By analysing images of giant pandas as a big cat would see them, biologists have discovered that a black and white coat is great for hiding in a forest, both in winter and in summer
Why are giant pandas black and white? It is a question that has long stumped biologists and casual observers alike. But we may at last have a clear answer.
Tim Caro at the University of Bristol, UK, and his colleagues have previously looked at camouflage in other animals to suggest that the giant panda’s distinctive patterning helps it hide from predators – such as big cats. Now the team has strengthened the idea by modelling how pandas appear to these predators.
The group analysed 15 photos of giant pandas taken in forests in south-central China and used a computer model to analyse the images as they would appear to predatory cats and dogs.
“We don’t know what a tiger or a leopard’s eye is really like, but we do know how a [domestic] cat or dog’s eye works and so we can extrapolate from that,” says Caro.
His team found that cats and dogs would both struggle to spot a panda in a forest – particularly if the panda were some distance away. The photos were taken from between 5 and 150 metres from the panda, and included both snowy and sunny environments.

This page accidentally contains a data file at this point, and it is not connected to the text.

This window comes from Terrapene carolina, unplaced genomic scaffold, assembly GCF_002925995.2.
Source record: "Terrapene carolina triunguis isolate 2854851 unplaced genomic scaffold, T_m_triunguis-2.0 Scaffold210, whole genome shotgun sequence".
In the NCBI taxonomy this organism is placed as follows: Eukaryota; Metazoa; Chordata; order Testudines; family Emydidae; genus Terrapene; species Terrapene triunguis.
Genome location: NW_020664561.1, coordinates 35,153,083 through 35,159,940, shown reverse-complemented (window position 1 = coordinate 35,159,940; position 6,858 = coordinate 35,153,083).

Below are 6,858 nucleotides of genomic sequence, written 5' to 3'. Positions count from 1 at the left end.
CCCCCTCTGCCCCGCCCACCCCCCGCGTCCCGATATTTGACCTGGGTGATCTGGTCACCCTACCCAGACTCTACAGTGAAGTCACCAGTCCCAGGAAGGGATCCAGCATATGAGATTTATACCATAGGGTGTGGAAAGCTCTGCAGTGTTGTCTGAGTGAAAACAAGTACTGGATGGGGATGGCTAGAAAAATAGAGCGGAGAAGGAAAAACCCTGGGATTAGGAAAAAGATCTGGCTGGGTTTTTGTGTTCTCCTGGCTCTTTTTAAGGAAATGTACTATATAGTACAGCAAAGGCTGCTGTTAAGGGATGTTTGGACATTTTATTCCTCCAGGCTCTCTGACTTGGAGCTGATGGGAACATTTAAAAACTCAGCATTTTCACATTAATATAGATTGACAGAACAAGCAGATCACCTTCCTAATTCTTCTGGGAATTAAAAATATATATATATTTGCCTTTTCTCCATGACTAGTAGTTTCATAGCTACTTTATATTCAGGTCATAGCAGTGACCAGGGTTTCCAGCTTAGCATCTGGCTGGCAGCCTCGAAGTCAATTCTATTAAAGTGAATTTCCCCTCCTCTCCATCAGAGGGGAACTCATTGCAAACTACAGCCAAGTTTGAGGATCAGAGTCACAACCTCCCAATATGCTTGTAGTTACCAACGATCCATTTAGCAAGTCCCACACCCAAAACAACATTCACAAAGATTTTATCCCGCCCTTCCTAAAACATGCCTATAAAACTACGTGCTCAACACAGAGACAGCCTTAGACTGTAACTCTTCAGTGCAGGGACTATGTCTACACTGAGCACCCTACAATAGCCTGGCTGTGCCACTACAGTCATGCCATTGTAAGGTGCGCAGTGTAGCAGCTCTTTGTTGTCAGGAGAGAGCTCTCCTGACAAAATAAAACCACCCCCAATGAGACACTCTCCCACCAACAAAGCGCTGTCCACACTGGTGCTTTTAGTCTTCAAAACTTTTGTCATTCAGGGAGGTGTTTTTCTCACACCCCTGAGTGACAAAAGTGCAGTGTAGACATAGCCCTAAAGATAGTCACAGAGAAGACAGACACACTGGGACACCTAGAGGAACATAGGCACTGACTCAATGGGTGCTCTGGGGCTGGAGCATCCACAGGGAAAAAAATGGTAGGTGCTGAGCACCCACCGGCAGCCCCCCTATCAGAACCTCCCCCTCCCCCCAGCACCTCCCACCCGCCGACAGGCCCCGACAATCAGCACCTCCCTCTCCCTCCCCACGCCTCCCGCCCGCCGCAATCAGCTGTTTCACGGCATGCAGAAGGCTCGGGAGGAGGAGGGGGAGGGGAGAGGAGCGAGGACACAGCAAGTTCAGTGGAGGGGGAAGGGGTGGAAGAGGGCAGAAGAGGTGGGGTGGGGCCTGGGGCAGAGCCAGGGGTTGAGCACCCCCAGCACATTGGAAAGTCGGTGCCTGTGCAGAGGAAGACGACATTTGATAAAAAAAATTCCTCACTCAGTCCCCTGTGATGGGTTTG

From a predator’s perspective, not only did the panda’s colours match its background, but beyond a distance of 55 metres, the panda began to lose its general outline. “We’ve seen this effect in things like moths but never a mammal,” says Caro.
He says pandas are black and white because their environments are snowy in the winter and hot in the summer. “It’s a sort of compromise pattern,” says Caro. “Some animals change the colour of their coat seasonally – say brown in summer and white in winter – but this animal doesn’t do that.”
Caro adds that his team was surprised to find that even the brown mud that often gets rubbed into a panda’s fur helps with camouflage. “When we see pandas in the zoo, they tend to be fairly clean so we don’t think of them as having three different shades,” he says.
“I’m surprised by how well pandas turn out to match the colours of their background,” says Jenny Read at Newcastle University, UK. “Understanding animal camouflage is important because it helps us understand how animals interact with one another normally and also how this might be affected by human activity or interference.”
Pandas are generally safe from predators today, says Caro, but when they had a larger population, they would have faced threats from tigers, leopards and Asiatic black bears.
Journal reference: Scientific Reports, DOI: 10.1038/s41598-021-00742-4
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